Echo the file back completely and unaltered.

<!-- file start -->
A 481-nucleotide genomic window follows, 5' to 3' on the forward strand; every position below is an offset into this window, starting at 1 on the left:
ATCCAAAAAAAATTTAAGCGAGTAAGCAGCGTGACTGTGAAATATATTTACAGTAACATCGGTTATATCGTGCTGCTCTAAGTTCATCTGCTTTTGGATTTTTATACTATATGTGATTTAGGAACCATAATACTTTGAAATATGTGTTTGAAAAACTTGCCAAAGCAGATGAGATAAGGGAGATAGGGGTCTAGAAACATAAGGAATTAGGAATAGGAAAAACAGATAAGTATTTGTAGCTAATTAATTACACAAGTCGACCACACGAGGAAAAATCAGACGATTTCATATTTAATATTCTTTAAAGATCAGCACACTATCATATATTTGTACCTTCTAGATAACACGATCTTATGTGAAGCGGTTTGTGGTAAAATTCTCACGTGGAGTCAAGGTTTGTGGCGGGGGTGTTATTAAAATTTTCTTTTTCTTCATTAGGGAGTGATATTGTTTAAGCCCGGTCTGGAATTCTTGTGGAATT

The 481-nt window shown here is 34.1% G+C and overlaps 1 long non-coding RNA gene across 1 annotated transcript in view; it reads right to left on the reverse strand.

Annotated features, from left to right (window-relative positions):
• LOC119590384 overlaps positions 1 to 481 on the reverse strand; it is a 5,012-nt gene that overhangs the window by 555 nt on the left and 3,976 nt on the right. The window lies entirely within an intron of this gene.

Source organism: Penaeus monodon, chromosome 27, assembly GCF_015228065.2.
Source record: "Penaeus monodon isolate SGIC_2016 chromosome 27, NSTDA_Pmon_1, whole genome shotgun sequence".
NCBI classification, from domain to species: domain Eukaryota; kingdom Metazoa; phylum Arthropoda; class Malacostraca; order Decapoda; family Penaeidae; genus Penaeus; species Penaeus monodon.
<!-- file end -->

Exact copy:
A 481-nucleotide genomic window follows, 5' to 3' on the forward strand; every position below is an offset into this window, starting at 1 on the left:
ATCCAAAAAAAATTTAAGCGAGTAAGCAGCGTGACTGTGAAATATATTTACAGTAACATCGGTTATATCGTGCTGCTCTAAGTTCATCTGCTTTTGGATTTTTATACTATATGTGATTTAGGAACCATAATACTTTGAAATATGTGTTTGAAAAACTTGCCAAAGCAGATGAGATAAGGGAGATAGGGGTCTAGAAACATAAGGAATTAGGAATAGGAAAAACAGATAAGTATTTGTAGCTAATTAATTACACAAGTCGACCACACGAGGAAAAATCAGACGATTTCATATTTAATATTCTTTAAAGATCAGCACACTATCATATATTTGTACCTTCTAGATAACACGATCTTATGTGAAGCGGTTTGTGGTAAAATTCTCACGTGGAGTCAAGGTTTGTGGCGGGGGTGTTATTAAAATTTTCTTTTTCTTCATTAGGGAGTGATATTGTTTAAGCCCGGTCTGGAATTCTTGTGGAATT

The 481-nt window shown here is 34.1% G+C and overlaps 1 long non-coding RNA gene across 1 annotated transcript in view; it reads right to left on the reverse strand.

Annotated features, from left to right (window-relative positions):
• LOC119590384 overlaps positions 1 to 481 on the reverse strand; it is a 5,012-nt gene that overhangs the window by 555 nt on the left and 3,976 nt on the right. The window lies entirely within an intron of this gene.

Source organism: Penaeus monodon, chromosome 27, assembly GCF_015228065.2.
Source record: "Penaeus monodon isolate SGIC_2016 chromosome 27, NSTDA_Pmon_1, whole genome shotgun sequence".
NCBI classification, from domain to species: domain Eukaryota; kingdom Metazoa; phylum Arthropoda; class Malacostraca; order Decapoda; family Penaeidae; genus Penaeus; species Penaeus monodon.